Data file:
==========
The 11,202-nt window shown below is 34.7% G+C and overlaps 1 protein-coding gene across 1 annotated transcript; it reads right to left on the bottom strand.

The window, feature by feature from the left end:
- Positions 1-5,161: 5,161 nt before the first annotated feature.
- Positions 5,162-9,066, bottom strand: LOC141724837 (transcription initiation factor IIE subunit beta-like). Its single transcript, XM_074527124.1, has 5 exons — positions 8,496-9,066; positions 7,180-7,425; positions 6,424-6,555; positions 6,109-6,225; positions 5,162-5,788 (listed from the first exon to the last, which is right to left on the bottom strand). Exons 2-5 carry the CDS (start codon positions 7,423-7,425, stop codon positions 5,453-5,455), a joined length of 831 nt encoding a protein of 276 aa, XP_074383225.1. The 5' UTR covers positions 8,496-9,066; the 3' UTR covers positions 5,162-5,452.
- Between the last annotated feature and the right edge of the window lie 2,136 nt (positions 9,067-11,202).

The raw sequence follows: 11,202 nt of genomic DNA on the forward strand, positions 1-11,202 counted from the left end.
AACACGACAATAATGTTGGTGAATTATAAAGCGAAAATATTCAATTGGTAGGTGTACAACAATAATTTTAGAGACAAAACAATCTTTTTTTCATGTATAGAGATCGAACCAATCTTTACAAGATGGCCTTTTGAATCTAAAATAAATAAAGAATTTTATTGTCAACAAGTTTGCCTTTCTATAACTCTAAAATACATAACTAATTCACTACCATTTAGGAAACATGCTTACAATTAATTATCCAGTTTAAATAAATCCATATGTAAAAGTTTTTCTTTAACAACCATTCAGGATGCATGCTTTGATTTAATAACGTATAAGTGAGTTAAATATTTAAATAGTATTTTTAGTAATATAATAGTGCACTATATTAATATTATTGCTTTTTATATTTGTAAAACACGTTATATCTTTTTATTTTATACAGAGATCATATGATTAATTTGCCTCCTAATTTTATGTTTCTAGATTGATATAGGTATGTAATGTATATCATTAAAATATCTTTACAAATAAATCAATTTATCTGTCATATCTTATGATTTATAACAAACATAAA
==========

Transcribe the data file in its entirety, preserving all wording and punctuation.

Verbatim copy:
The 11,202-nt window shown below is 34.7% G+C and overlaps 1 protein-coding gene across 1 annotated transcript; it reads right to left on the bottom strand.

The window, feature by feature from the left end:
- Positions 1-5,161: 5,161 nt before the first annotated feature.
- Positions 5,162-9,066, bottom strand: LOC141724837 (transcription initiation factor IIE subunit beta-like). Its single transcript, XM_074527124.1, has 5 exons — positions 8,496-9,066; positions 7,180-7,425; positions 6,424-6,555; positions 6,109-6,225; positions 5,162-5,788 (listed from the first exon to the last, which is right to left on the bottom strand). Exons 2-5 carry the CDS (start codon positions 7,423-7,425, stop codon positions 5,453-5,455), a joined length of 831 nt encoding a protein of 276 aa, XP_074383225.1. The 5' UTR covers positions 8,496-9,066; the 3' UTR covers positions 5,162-5,452.
- Between the last annotated feature and the right edge of the window lie 2,136 nt (positions 9,067-11,202).

The raw sequence follows: 11,202 nt of genomic DNA on the forward strand, positions 1-11,202 counted from the left end.
AACACGACAATAATGTTGGTGAATTATAAAGCGAAAATATTCAATTGGTAGGTGTACAACAATAATTTTAGAGACAAAACAATCTTTTTTTCATGTATAGAGATCGAACCAATCTTTACAAGATGGCCTTTTGAATCTAAAATAAATAAAGAATTTTATTGTCAACAAGTTTGCCTTTCTATAACTCTAAAATACATAACTAATTCACTACCATTTAGGAAACATGCTTACAATTAATTATCCAGTTTAAATAAATCCATATGTAAAAGTTTTTCTTTAACAACCATTCAGGATGCATGCTTTGATTTAATAACGTATAAGTGAGTTAAATATTTAAATAGTATTTTTAGTAATATAATAGTGCACTATATTAATATTATTGCTTTTTATATTTGTAAAACACGTTATATCTTTTTATTTTATACAGAGATCATATGATTAATTTGCCTCCTAATTTTATGTTTCTAGATTGATATAGGTATGTAATGTATATCATTAAAATATCTTTACAAATAAATCAATTTATCTGTCATATCTTATGATTTATAACAAACATAAA